After months of research, Schruben concluded that the term originated with local college students during the 1920s.

Schruben said he got interested in tracking down the origins of the nickname after reading a column a year ago by Wichita Eagle writer Bob Getz, who attributed the nickname to 1950s-era beat- generation poet Allen Ginsberg.

"It was suggested that the term might first have been used by the late poet-guru," Schruben said. "But 'Doo-Dah' does not appear in his meandering poem, 'Wichita Vortex Sutra.' " On the other hand, Schruben's investigations uncovered only indirect links between the Wichita 'Doo-Dah' and a pair of popular songs --- Johnny Mercer's 1946 title, "Zip-Iddy-Doo-Dah," and Stephen Foster's 1850 tune, "Camptown Races."

"Apparently, the term doo-dah was first used in America in connection with the 'Camptown Races,' " said Schruben, who lives in Canoga Park, Calif. "Then and later, doo-dah meant 'a good time' or 'giddiness,' as a core of meanings. The 'doo' part forms such playful words as 'doo-hickey' and even 'doofus,' which means a foolish or inept person."

The current edition of "The Slang Thesaurus" variously defines doo- dah as a doo-hickey, gizmo, doodad, whatchamacallit, whatnot, whatsit or a you-know-what.

Schruben said he plans to submit his research to the U.S. Board on Georgraphic Names for place-name verification, a step that could make Wichita the only community in the nation to be officially known as "Doo-Dah."

Emporia State University alumnus Cameron McDaniel said his fraternity buddies from Wichita always referred to their hometown as 'Doo-Dah' in the late 1990s.

"Now, I send out notes to people saying, 'Come on down to 'Doo- Dah' --- that's 'Wichita' to the lay person," said McDaniel, who works as a school psychologist in nearby Valley Center.

McDaniel said the nickname makes him think of Mercer's zippy, happy-go-lucky tune, which was written for Walt Disney's movie classic, "Song of the South," a 1946 film adapation of Joel Chandler Harris' Uncle Remus tales.

"When I think of 'Doo-Dah,' it brings a sense of happiness, a spark," McDaniel said. " 'Doo-Dah' seems kind of unordinary and joyful, I don't know, something just sparks."

Born and raised there and I never knew, heck I always spelled it Daw :shake:

Mojo Rising
07-17-2008, 11:18 AM
Didn't he have a song that mentioned a Jack Straw from Wichita??

Jack Straw is a Grateful Dead song.

Baconeater
07-17-2008, 12:09 PM
Lived here my whole life and I wasn't real sure. I've even had it as my where ya at location forever. Gaz used to refer to his hometown of Derby, KS as DooDah Lite, which alway made me chuckle.

I had always thought it was related to the Zip-Iddy-Doo-Dah song, kinda a happy go lucky mindset for a semi small town with a bigger city population. Just did a quick search and found this...


http://findarticles.com/p/articles/mi_qn4179/is_20010610/ai_n11766022

Wichita's nickname serves as low-key promotion

Topeka Capital-Journal, The, Jun 10, 2001 by Matt Moline Capital-Journal

After a century of reliance on conventional promotional slogans to spark Wichita's image, a California historian assesses the city's enduring "Doo-Dah" nickname heritage as a zany "un-slogan" reaction by young people to old-style boosterism.

By Matt Moline

Special to The Capital-Journal

WICHITA --- For more than a century, Wichita has been blessed by a string of worthy nicknames, beginning with an 1887 promotional slogan, "Peerless Princess of the Plains."

In more modern times, 1928 witnessed the first use of the term, "Aircraft Capital of Kansas," followed by the go-for-broke slogan of the 1940s, "Air Capital of the World."

So what is next for the state's largest city? How about a promotional campaign that is entirely lacking hype, hoopla and hooey? According to Wichita State University alumnus Francis Schruben, generations of hip Wichitans have been doing just that --- referring to the city by the zany nickname, "Doo-Dah."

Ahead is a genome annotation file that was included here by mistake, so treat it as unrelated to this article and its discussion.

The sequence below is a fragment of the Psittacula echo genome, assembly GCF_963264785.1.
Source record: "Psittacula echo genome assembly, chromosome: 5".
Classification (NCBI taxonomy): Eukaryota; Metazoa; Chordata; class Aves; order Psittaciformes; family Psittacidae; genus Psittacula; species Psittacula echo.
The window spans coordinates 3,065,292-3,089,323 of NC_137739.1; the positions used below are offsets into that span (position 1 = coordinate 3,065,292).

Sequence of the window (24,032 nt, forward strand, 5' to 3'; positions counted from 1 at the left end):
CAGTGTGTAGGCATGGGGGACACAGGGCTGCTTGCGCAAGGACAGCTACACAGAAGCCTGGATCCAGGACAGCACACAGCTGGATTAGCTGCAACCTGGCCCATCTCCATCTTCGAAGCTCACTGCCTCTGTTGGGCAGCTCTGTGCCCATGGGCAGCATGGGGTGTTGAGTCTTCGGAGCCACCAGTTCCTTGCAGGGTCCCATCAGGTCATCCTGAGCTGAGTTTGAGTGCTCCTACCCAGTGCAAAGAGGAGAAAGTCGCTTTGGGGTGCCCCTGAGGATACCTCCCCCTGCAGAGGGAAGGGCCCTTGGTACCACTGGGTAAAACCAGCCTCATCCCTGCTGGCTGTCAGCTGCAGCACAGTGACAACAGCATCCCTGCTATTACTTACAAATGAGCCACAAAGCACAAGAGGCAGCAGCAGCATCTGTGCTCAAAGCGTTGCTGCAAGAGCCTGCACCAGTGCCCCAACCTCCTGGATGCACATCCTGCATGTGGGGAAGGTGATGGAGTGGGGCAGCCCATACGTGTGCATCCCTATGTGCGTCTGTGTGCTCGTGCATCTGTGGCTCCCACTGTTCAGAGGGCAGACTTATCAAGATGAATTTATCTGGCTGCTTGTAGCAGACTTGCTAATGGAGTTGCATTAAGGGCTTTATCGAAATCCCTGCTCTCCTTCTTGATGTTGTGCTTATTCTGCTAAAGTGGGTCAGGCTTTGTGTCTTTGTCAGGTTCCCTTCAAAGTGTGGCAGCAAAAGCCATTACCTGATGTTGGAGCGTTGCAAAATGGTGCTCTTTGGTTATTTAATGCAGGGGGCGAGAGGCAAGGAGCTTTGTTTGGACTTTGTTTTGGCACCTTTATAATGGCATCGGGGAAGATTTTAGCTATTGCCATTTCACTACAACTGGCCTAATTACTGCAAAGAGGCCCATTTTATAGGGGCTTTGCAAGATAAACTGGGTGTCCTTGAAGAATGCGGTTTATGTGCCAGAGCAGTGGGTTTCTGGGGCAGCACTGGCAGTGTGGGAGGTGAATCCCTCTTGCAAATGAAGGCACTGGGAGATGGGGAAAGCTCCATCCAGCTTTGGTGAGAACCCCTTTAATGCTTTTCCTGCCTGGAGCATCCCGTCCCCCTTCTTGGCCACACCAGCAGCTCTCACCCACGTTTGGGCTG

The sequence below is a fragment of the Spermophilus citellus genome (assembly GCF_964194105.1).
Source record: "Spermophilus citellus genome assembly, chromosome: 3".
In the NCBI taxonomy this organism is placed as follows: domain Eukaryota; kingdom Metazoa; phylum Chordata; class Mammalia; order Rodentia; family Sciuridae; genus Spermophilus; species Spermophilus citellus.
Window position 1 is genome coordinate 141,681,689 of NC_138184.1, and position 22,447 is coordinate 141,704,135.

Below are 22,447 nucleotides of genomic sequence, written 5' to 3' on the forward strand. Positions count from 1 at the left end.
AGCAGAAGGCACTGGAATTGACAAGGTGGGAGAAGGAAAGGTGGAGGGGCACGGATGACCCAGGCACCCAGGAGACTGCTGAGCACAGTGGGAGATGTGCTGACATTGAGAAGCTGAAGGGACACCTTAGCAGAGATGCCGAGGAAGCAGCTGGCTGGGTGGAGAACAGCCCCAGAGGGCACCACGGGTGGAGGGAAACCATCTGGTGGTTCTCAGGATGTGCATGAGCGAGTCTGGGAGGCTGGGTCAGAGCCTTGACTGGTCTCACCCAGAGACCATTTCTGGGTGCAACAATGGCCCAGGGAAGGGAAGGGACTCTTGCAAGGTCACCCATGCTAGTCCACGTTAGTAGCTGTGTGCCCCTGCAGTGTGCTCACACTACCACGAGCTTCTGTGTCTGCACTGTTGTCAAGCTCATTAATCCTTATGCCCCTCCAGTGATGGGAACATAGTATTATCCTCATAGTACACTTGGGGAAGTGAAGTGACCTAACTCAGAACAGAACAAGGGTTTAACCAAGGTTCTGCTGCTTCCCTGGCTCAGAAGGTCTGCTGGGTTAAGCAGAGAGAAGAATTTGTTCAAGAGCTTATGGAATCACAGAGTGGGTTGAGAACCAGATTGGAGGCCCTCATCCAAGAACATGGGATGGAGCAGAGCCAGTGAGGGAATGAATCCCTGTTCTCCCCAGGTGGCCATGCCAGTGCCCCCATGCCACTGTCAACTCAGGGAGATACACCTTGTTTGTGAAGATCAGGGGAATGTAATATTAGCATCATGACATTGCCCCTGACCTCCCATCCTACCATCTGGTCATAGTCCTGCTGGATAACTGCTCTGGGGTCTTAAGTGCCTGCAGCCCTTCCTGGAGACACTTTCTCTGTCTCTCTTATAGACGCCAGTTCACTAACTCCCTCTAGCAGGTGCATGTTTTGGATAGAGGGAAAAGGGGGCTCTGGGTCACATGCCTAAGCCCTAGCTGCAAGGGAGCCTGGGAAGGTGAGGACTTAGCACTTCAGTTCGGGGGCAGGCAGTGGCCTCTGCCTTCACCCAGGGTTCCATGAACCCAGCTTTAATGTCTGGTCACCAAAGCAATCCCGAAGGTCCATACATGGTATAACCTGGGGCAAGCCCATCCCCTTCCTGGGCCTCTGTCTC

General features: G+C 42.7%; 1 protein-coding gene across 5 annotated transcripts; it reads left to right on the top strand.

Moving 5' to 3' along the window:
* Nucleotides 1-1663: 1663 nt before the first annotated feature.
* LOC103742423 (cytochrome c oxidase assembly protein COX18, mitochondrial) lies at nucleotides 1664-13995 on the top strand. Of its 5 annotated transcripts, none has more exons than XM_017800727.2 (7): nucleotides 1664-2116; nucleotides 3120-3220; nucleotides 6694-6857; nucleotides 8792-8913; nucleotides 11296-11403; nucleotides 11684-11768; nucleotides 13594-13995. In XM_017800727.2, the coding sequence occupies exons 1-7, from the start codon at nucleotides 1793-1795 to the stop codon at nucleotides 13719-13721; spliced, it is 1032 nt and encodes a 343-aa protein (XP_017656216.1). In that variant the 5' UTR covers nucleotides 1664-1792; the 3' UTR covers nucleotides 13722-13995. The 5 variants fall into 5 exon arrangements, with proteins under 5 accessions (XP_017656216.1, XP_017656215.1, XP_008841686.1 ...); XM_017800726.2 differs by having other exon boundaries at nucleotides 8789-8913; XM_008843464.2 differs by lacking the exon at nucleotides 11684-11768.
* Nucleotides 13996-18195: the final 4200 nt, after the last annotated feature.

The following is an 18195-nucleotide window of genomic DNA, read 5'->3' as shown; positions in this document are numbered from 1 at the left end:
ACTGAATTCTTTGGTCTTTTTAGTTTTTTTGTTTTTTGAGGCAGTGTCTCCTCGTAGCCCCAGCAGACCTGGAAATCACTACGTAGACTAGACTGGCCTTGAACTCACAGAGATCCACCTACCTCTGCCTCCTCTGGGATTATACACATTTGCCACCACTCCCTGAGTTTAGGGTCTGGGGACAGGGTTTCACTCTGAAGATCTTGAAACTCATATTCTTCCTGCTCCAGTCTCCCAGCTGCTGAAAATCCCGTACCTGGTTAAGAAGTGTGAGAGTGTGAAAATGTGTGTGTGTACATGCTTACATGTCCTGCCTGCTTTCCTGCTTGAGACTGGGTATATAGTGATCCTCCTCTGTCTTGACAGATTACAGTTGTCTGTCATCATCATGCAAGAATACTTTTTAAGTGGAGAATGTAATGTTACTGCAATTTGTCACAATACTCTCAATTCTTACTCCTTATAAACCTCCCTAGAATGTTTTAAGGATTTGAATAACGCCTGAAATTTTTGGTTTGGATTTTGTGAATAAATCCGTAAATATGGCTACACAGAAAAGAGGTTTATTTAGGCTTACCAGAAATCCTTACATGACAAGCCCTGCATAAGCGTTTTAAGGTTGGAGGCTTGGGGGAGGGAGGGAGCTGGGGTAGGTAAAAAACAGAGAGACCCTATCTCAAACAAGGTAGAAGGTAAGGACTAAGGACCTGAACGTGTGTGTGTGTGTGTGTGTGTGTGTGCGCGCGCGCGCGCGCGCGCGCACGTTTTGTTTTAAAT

After months of research, Schruben concluded that the term originated with local college students during the 1920s.

Schruben said he got interested in tracking down the origins of the nickname after reading a column a year ago by Wichita Eagle writer Bob Getz, who attributed the nickname to 1950s-era beat- generation poet Allen Ginsberg.

"It was suggested that the term might first have been used by the late poet-guru," Schruben said. "But 'Doo-Dah' does not appear in his meandering poem, 'Wichita Vortex Sutra.' " On the other hand, Schruben's investigations uncovered only indirect links between the Wichita 'Doo-Dah' and a pair of popular songs --- Johnny Mercer's 1946 title, "Zip-Iddy-Doo-Dah," and Stephen Foster's 1850 tune, "Camptown Races."

"Apparently, the term doo-dah was first used in America in connection with the 'Camptown Races,' " said Schruben, who lives in Canoga Park, Calif. "Then and later, doo-dah meant 'a good time' or 'giddiness,' as a core of meanings. The 'doo' part forms such playful words as 'doo-hickey' and even 'doofus,' which means a foolish or inept person."

The current edition of "The Slang Thesaurus" variously defines doo- dah as a doo-hickey, gizmo, doodad, whatchamacallit, whatnot, whatsit or a you-know-what.

Schruben said he plans to submit his research to the U.S. Board on Georgraphic Names for place-name verification, a step that could make Wichita the only community in the nation to be officially known as "Doo-Dah."

Emporia State University alumnus Cameron McDaniel said his fraternity buddies from Wichita always referred to their hometown as 'Doo-Dah' in the late 1990s.

"Now, I send out notes to people saying, 'Come on down to 'Doo- Dah' --- that's 'Wichita' to the lay person," said McDaniel, who works as a school psychologist in nearby Valley Center.

McDaniel said the nickname makes him think of Mercer's zippy, happy-go-lucky tune, which was written for Walt Disney's movie classic, "Song of the South," a 1946 film adapation of Joel Chandler Harris' Uncle Remus tales.

"When I think of 'Doo-Dah,' it brings a sense of happiness, a spark," McDaniel said. " 'Doo-Dah' seems kind of unordinary and joyful, I don't know, something just sparks."

Interesting, that's similar to the "Bugeaters" nickname for Nebraskans, it dates back to the late 1800s and no one is really sure of its origins.

StcChief
07-17-2008, 12:14 PM
A southern man don't need him around anyhow.

but "A Man Needs A Maid"